By Matthew Martin
Ed. Note: Martin is a 21 year old graduate student at the New York University’s Stern School of Business and currently lives in New York City. He was born with a 50 dB bilateral hearing loss due to a non-functioning thyroid.
I was just surfing the internet for self-discovery when I happened upon the Hands & Voices site. I first read the “Social Bluffing” article and learned there was an actual term for what I’d been doing so much all my life, ha ha. I’ve gotten very good at social bluffing by focusing on the tone of voice, length of sentence, relative volume, and facial expression. (See www.handsandvoices.org/articles/SocEmot/V9-4_bluff.htm)
A funny story you might hear from many is the difficulty my mother had in proving that I had actually had a hearing problem. While testing in various audiology booths, I would always look through the little window and read the audiologist’s lips. That worked until I went to Children’s Hospital of Philadelphia, where they covered their mouths during testing. I was four or five at the time they finally identified my hearing loss.
I can say that I’ve re-invented myself from a clumsy kid with wires coming out of a box strapped to my chest (1st grade) to someone who you might be surprised has a hearing problem (by the way, I did away with the trainer, and today I only use the hearing aids). My biggest challenges, however, have been my social relationships and my relationship to myself.
As I’d been looking within myself, I realized most of my progress had, unfortunately, been driven by self-loathing, self-criticism, and shame. From middle school and sometimes even now, I’d try not to wear my hearing aids. The big reasons being that 1) other people could see them and I thought it affected their behavior towards me; 2) hearing aids reminded me of what I am—they were compact symbols of my inadequacies (looking so awkward), so I always tried to hide them from view.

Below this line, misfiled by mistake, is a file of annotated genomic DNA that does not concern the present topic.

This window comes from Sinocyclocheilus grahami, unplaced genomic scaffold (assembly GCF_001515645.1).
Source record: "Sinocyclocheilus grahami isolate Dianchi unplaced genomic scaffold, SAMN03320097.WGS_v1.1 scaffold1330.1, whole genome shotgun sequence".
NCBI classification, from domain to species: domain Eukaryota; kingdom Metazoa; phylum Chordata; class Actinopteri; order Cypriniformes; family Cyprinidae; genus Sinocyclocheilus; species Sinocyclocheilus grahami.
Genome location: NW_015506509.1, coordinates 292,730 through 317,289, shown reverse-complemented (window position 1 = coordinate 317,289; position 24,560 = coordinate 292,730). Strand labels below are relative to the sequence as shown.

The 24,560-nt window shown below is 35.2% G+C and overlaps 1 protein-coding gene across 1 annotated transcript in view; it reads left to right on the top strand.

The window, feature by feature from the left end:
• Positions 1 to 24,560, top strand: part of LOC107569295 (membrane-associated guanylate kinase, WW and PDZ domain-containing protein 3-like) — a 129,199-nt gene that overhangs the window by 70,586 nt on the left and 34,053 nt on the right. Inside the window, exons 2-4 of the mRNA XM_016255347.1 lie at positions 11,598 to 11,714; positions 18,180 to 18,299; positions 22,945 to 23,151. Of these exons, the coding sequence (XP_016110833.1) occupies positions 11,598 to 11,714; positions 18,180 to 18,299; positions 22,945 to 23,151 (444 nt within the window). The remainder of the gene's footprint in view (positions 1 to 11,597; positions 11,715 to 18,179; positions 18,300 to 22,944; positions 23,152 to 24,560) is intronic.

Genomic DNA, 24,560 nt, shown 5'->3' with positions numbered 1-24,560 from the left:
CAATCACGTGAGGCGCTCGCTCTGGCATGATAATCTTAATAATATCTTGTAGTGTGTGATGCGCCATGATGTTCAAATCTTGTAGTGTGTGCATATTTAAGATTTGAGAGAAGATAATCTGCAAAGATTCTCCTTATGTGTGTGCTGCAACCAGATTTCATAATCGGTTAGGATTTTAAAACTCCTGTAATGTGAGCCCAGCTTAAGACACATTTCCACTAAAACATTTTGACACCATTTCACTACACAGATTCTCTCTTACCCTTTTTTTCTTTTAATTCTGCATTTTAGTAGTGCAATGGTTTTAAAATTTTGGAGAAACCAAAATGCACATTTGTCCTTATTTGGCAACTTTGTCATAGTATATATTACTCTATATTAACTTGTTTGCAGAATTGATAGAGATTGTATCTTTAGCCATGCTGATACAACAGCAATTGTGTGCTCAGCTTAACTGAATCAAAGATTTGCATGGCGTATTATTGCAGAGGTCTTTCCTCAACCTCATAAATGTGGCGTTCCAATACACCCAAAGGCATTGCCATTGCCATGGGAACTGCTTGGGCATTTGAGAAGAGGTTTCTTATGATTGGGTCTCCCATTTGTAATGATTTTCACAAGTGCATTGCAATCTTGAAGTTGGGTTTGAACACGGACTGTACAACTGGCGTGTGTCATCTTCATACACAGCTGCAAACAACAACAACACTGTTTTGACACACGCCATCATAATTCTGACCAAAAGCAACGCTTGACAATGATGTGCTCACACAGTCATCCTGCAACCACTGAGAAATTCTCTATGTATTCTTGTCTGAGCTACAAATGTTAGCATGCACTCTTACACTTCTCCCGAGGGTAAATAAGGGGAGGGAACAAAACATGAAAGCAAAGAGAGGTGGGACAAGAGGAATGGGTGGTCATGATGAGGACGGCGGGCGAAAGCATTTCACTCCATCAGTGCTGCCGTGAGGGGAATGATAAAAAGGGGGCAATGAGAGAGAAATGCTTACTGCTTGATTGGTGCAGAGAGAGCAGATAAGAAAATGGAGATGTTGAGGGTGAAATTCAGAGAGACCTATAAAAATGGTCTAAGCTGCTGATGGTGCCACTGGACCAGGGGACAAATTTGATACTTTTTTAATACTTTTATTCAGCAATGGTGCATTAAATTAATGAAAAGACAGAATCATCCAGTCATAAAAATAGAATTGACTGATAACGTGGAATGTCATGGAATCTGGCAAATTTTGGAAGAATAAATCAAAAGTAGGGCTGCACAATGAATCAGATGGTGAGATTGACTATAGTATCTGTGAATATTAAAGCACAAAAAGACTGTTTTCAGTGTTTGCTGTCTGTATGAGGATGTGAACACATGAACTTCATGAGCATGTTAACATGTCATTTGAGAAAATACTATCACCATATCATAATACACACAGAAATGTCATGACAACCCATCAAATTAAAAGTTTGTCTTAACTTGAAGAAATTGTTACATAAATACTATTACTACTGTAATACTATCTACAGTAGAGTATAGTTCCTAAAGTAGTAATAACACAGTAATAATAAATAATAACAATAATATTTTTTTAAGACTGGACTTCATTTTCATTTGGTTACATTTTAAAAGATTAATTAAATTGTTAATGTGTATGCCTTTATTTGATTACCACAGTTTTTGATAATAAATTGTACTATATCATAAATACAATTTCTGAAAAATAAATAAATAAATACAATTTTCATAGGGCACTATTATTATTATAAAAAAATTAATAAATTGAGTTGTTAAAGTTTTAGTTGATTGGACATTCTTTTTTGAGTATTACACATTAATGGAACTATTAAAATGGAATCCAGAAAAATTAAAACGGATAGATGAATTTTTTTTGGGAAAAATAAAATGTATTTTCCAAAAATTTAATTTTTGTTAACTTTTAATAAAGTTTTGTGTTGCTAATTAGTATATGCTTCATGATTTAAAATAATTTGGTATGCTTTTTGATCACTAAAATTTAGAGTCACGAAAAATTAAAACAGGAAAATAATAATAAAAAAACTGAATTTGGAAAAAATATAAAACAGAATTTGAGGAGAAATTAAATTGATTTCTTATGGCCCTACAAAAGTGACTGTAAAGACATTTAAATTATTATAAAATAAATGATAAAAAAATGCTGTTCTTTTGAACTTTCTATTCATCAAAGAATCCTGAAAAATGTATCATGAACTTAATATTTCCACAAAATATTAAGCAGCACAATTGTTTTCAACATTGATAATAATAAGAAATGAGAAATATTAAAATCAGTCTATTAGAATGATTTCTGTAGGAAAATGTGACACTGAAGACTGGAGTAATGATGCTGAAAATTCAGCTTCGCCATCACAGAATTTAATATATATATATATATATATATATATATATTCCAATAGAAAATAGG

Sometimes if I was wearing them in a social circumstance, I’d still have to say “what?” multiple times. I felt pangs of self-loathing right then in the group conversation. I was viewing myself through my interpretation of “their eyes” and what I thought they perceived. It’s pretty complicated, but that’s how I felt.
Another article on the H&V website that caught my eye was the Seaver/Schick interview on “Cognition in the Classroom.” It explores the effect of hearing deficiency on a student’s social-emotional progress because of isolation—this is HUGE. I’m still making progress, but I still haven’t had a romantic relationship or even a short-term fling (even though many opportunities were there) because interpreting responses and discerning widely-variable signals is still a weak point for me.
Anyways, I just thought I’d chime in on insights to some of my experiences.
Thank you for existing, Hands & Voices. ~